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At this year’s Horn Book Awards Colloquium, held at Simmons College (Boston, MA), there was an interesting panel held on the diversity of literature for children and young adults. This was headed by individuals in the publishing world, all of whom claim to scour for talent every day trying to find diverse books to publish. Unfortunately, without the talent… there’s nothing to publish.

So much of this time I had been blaming the publishing world. I’d thought, well, of course they are the reason there is not more diversity in books – because they want to take something popular that makes them money and drill as far down into the well as they can… Further illustrated by my list above. Or is it? Are books like these getting published because that’s just what the writing talent is currently producing? Is it because these books are easily marketable to the established audience? Are there writers out there producing diverse literature and the work is just ‘not good enough’ yet to make it to print? I think it’s unfair to place the blame on any one faction of the book world. Everyone simply has to work harder to produce and promote diverse literature.

My final question is this: Does the list above demonstrate the diversity we are all working so hard for?

A Heart Full Of Love

Living on an island is sort of like living in the Midwest, right? One experiences the same feelings of isolation and note the distinct lack of cosmopolitanism… at least I did, especially in middle school. Though, admittedly, I didn’t quite know what I was missing until I left for boarding school and realized how big the world really was. Might I add: my boarding school was next to The-Middle-Of-Nowhere, Virginia, and I thought THAT was the big, wide world! Had I gone to New York City, I most certainly would have come down with a case of the vapors.

better nate than ever tim federle

 

So I commend our little Nate Foster for not fainting as he stepped off that Greyhound bus, having the wherewithal to navigate the city, and the balls guts to crash an audition. Better Nate Than Ever by Tim Federle is the first (I think) middle-grade book I’ve reviewed for this blog, and if any others are as enjoyable as this (Five, Six, Seven, Nate!) I may find myself branching out to a new audience.

Having met Tim on his Tequila Mockingbird book tour – a book for a very different audience! – middle-grade readers had never crossed my mind, because I’m always overwrought with YA. Maybe it was the boozy (delicious) literary libations that weakened my predisposition, or perhaps Tim’s charm, but I very soon found myself with a copy of his wonderful book. Now… that was over a year ago… but that’s also why I chose it as one of my Must Read books of this year, and devoured it this weekend.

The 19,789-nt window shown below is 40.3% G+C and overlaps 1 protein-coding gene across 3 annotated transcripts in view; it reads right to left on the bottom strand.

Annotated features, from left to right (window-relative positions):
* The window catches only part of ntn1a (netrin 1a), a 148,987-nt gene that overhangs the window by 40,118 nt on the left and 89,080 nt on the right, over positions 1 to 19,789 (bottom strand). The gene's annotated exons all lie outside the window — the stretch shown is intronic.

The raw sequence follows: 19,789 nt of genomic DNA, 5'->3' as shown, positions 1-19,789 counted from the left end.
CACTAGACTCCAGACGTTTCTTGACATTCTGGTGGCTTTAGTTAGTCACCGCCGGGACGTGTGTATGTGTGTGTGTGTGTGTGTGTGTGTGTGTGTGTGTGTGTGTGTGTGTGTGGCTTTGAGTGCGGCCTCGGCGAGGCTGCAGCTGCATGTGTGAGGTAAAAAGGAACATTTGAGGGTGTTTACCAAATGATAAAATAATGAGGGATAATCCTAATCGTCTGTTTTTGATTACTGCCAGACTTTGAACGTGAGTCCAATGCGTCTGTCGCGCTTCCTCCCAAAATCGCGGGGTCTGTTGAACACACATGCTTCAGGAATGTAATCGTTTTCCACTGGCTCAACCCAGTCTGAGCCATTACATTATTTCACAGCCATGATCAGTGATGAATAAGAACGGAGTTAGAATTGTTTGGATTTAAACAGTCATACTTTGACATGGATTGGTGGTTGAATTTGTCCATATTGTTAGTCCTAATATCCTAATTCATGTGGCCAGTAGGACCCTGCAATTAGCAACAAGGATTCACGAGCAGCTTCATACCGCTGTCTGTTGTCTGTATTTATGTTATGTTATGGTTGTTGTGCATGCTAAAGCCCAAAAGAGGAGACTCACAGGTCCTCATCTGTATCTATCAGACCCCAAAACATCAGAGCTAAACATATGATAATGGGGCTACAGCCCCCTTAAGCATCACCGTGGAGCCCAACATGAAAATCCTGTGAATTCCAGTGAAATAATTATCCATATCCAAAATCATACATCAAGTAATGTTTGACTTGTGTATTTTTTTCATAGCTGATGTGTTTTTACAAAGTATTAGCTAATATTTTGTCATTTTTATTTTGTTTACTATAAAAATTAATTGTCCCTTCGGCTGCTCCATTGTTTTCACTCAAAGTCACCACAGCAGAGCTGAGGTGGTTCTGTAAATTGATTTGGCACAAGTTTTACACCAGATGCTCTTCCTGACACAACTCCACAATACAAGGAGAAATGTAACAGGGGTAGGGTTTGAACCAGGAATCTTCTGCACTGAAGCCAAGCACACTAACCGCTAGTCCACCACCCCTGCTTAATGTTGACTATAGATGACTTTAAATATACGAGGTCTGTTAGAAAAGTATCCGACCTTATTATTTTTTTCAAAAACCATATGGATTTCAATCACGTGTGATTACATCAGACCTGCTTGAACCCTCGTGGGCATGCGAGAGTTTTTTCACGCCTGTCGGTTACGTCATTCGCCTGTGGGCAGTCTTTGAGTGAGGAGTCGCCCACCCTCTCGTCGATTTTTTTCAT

For those seeking an elevator speech for Better Nate Than Ever: it’s about a young boy from a small town in Pennsylvania who is bursting with joie de vivre, and hatches a grand plan with his best friend to somehow make it to New York City and audition for E.T. – The Musical.

For those seeking a bit more: my heart aches with love for this book. Sort of like when your cat does something remarkably sweet like (not puke on the floor) tilt their head and nuzzle your leg… and your heart grows three-sizes bigger, Grinch-style, and you break the wire-meter-x-ray-screen-thing. Not only does Tim capture the energy and essence of what it’s like to be thirteen, his humor and style capture ,and keep me in, the world of Nate Foster’s NYC, but he also ensnares the heart… An untainted, honest, hope-filled love.

“There is such a rush into Port Authority, exiting the bus and then mazing through a series of escalators, that all I have to do is lean just slightly back and the crowd literally surges me along.”  … “Exactly. Good luck kid,” and he leans back and gets swept up in the surge, his head bopping along…”

THAT is New York. I’ve felt the exact same way each time I visit the city, even now in my 20’s. Can’t you just picture it happening? Or what about…

“I’m mumbling through a mouthful of horrible rye toast, toast that tastes like it was baked three years ago and set out in the sun.”

I’m dying. This is why I hate rye bread.

“Sometimes there is no greater act of adulthood than swearing in front of your own mother.”

And how true is that??

Though I’m quite a number of years beyond this book’s intended audience, Tim has so aptly included little nuggets that appeal to older readers. It is so clear to see why Better Nate Than Ever is a book that teachers and librarians are raving about. This is a book that teaches so much. It kills me to hear that some of Tim’s appearances promoting this treasure have been cancelled, especially in his own hometown. (You deserve better!) We need diverse books. It’s 2014, people – time to update your profiles and realize the world is changing, so why don’t you lean back, just slightly, and ride along. Pick up Better Nate Than Ever, you’ll fall in love, and that’s exactly what this world needs.